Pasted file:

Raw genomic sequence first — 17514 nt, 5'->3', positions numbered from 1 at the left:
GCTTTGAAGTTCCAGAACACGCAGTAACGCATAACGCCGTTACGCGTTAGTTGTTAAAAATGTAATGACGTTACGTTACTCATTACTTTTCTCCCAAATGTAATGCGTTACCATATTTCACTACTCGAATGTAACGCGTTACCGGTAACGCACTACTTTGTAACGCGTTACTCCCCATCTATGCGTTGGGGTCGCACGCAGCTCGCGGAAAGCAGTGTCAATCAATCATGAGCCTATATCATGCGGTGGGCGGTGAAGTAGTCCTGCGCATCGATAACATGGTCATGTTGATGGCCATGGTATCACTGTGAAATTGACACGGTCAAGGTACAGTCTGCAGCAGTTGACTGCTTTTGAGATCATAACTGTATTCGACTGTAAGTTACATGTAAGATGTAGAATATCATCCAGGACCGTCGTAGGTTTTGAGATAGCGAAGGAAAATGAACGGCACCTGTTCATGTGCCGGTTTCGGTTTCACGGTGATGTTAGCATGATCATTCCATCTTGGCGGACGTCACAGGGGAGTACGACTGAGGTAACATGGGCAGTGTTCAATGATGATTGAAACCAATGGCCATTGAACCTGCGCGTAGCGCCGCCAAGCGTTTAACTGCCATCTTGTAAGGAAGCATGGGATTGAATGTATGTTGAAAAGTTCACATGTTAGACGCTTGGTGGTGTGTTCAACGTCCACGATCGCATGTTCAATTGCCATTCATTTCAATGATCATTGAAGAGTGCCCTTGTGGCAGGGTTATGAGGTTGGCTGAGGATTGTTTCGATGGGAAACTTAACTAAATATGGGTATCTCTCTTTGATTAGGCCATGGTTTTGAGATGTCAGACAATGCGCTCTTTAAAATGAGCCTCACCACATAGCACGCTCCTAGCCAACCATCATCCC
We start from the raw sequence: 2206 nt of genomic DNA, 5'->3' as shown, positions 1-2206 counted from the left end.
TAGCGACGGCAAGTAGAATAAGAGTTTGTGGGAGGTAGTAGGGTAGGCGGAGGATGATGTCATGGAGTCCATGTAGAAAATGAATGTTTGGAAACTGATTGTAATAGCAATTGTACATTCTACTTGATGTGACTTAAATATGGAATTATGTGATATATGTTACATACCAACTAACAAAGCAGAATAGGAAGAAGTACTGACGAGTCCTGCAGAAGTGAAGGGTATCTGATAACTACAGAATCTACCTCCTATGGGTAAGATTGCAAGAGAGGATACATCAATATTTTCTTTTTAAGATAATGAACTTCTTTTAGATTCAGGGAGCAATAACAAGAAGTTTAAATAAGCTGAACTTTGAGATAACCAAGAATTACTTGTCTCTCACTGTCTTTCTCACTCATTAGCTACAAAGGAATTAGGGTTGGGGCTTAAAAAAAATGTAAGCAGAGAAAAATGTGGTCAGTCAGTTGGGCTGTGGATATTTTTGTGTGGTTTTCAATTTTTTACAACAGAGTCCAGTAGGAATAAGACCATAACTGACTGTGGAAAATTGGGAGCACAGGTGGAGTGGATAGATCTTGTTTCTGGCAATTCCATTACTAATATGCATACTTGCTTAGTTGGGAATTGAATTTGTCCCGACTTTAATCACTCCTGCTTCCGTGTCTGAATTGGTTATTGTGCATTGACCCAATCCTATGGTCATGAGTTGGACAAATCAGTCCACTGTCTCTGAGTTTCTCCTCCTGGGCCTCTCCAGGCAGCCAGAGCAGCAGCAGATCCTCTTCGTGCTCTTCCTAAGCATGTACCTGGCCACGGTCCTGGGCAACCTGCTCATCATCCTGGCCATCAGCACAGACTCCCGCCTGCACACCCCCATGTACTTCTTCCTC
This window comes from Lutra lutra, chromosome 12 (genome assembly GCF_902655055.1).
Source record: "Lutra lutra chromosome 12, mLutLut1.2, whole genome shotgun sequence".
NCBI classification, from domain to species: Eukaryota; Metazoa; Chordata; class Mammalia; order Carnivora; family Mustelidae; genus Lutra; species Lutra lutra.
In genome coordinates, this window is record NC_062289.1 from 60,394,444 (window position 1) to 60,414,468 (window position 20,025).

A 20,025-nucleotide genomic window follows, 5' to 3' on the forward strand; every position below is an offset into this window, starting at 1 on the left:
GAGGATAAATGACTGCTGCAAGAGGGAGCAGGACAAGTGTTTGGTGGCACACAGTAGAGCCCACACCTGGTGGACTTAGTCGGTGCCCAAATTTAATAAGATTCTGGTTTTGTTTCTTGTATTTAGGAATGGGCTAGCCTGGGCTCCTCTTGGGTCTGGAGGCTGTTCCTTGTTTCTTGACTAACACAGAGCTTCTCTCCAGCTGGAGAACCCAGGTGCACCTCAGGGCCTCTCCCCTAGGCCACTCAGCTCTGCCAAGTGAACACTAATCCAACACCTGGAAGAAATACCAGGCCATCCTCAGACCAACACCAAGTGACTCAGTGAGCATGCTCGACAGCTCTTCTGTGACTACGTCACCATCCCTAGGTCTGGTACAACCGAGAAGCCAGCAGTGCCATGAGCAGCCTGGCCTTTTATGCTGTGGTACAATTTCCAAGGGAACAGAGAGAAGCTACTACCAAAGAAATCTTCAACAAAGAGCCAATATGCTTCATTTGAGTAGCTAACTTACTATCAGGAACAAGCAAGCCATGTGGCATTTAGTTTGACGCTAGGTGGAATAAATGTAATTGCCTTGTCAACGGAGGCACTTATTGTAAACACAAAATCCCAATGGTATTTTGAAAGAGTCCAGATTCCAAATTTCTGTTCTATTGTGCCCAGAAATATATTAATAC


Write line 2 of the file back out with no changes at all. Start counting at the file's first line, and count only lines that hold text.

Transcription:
GCTTTGAAGTTCCAGAACACGCAGTAACGCATAACGCCGTTACGCGTTAGTTGTTAAAAATGTAATGACGTTACGTTACTCATTACTTTTCTCCCAAATGTAATGCGTTACCATATTTCACTACTCGAATGTAACGCGTTACCGGTAACGCACTACTTTGTAACGCGTTACTCCCCATCTATGCGTTGGGGTCGCACGCAGCTCGCGGAAAGCAGTGTCAATCAATCATGAGCCTATATCATGCGGTGGGCGGTGAAGTAGTCCTGCGCATCGATAACATGGTCATGTTGATGGCCATGGTATCACTGTGAAATTGACACGGTCAAGGTACAGTCTGCAGCAGTTGACTGCTTTTGAGATCATAACTGTATTCGACTGTAAGTTACATGTAAGATGTAGAATATCATCCAGGACCGTCGTAGGTTTTGAGATAGCGAAGGAAAATGAACGGCACCTGTTCATGTGCCGGTTTCGGTTTCACGGTGATGTTAGCATGATCATTCCATCTTGGCGGACGTCACAGGGGAGTACGACTGAGGTAACATGGGCAGTGTTCAATGATGATTGAAACCAATGGCCATTGAACCTGCGCGTAGCGCCGCCAAGCGTTTAACTGCCATCTTGTAAGGAAGCATGGGATTGAATGTATGTTGAAAAGTTCACATGTTAGACGCTTGGTGGTGTGTTCAACGTCCACGATCGCATGTTCAATTGCCATTCATTTCAATGATCATTGAAGAGTGCCCTTGTGGCAGGGTTATGAGGTTGGCTGAGGATTGTTTCGATGGGAAACTTAACTAAATATGGGTATCTCTCTTTGATTAGGCCATGGTTTTGAGATGTCAGACAATGCGCTCTTTAAAATGAGCCTCACCACATAGCACGCTCCTAGCCAACCATCATCCC